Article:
|"And so we beat on, boats against the current, borne back ceaselessly
into the past."
--F. Scott Fitzgerald, April 1925
It's a fine spring Day in Anaheim--so fine, in fact, that the lines at the
entrance gates of Disneyland are simply massive. As you wait to pass through
them, you spend your time watching the trains of the Disneyland Railroad make
their calls at Main Street Station. You watch the green and bluish E.P.
Ripley, fresh back from a monthly rehab. You recall that one of Disneyland's
other engines is also painted overall green with a bluish boiler--the Fred
Gurley, which is currently in the roundhouse today. Then the C.K.
Holliday comes into view, looking just gorgeous in her midnight-blue boiler,
and red cab and tender. The contrast in colors is stunning. A few minutes later,
you spot the Ward Kimball, with a similar color scheme as the Holliday's,
though nonetheless spectacular.
It's always captivating to see the steam trains pull into Main Street Station
at the beginning of a Day at Disneyland. Photo courtesy Matt Walker.
You are just about to pass through the gates when you hear a slightly
deeper-toned whistle hoot in the distance off to your right, hidden by lush
trees and plantings. As the CM swipes your ticket, you rush through the
turnstile and wait as the hissing grows louder and louder. Your anticipation
is building to the breaking point when, all of a sudden, looking like a
crimson sunset in motion, she appears, bell clanging its rhythmic peals: The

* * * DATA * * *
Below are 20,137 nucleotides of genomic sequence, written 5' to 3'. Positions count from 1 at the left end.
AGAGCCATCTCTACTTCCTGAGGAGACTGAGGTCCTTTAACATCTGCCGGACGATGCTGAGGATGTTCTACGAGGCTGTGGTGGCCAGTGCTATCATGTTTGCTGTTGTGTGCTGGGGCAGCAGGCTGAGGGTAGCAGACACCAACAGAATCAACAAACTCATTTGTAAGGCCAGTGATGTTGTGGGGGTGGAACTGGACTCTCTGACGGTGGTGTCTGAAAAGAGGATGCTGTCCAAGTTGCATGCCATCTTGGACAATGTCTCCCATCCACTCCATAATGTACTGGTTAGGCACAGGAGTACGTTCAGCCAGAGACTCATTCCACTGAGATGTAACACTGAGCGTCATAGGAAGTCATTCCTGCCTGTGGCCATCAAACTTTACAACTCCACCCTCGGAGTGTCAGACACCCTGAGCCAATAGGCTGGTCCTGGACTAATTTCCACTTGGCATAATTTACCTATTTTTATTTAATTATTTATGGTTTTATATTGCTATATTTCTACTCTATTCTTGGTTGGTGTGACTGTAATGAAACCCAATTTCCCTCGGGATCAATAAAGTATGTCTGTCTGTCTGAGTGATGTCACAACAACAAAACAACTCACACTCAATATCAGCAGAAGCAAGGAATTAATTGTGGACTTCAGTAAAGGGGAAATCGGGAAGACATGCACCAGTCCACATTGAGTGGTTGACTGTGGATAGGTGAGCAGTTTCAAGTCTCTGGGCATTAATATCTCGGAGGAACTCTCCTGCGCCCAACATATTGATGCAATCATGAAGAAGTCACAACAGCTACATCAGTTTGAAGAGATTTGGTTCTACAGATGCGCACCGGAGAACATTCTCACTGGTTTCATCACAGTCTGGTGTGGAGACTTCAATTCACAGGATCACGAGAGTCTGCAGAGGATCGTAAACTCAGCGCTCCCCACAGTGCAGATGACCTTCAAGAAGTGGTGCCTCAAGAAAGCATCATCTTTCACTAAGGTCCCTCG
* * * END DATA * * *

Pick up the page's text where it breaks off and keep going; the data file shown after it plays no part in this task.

stately Ernest S. Marsh, engine Number 4 on the Disneyland line,
drifts by, her ruby-red boiler and cab glinting in the morning sunshine.
She's a magnificent beast, you say, and her red paint job looks nothing like
any other engine at the Park. And then, as is often the case, your curiosity
The Ernest S. Marsh steaming into Main Street Station. The engine wore
white paint on the smokebox front from the 1970s through February 7, 2002,
when it was painted back to its original gray.
Our story begins during a fascinating time in American history. The mid-1920s
were a time of great changes in society. John Scopes was found guilty of
teaching evolution in Tennessee, while at the same time, the world of physics
saw the introduction of quantum mechanics. A new dance was sweeping the
nation--the Charleston--and the book that would come to symbolize the Flapper
era was published in 1925--F. Scott Fitzgerald's The Great Gatsby.
Chrysler Motor Corp.--ironically on the brink of extinction as I write this--was
founded. You couldn't legally buy a drink, but that didn't matter; you didn't
need one--The Great Depression was still four years off.
The Baldwin Locomotive Works as it appeared when the engine that
would become the Ernest S. Marsh was constructed.
In Philadelphia, the massive Baldwin Locomotive Works continued to churn out
locomotives by the thousands. Steam was still king in the railroad business,
although, coincidentally, in 1925 something quite new appeared on the locomotive
scene--a Baldwin competitor, the American Locomotive Company, produced what
looked like a square box on wheels, with a grumbling internal-combustion engine
that burned diesel fuel, and was modestly called an "oil electric" locomotive.
The new-fangled engine had been sold to the Central Railroad of New Jersey--the
very first commercial diesel locomotive built in America.
Jersey Central No. 1000, the first commercial diesel locomotive ever built and
which heralded the beginning of the end of the steam locomotive, was constructed
the same year as the Ernest S. Marsh.
Coincidentally, also in the state of New Jersey, a sand-producing quarry near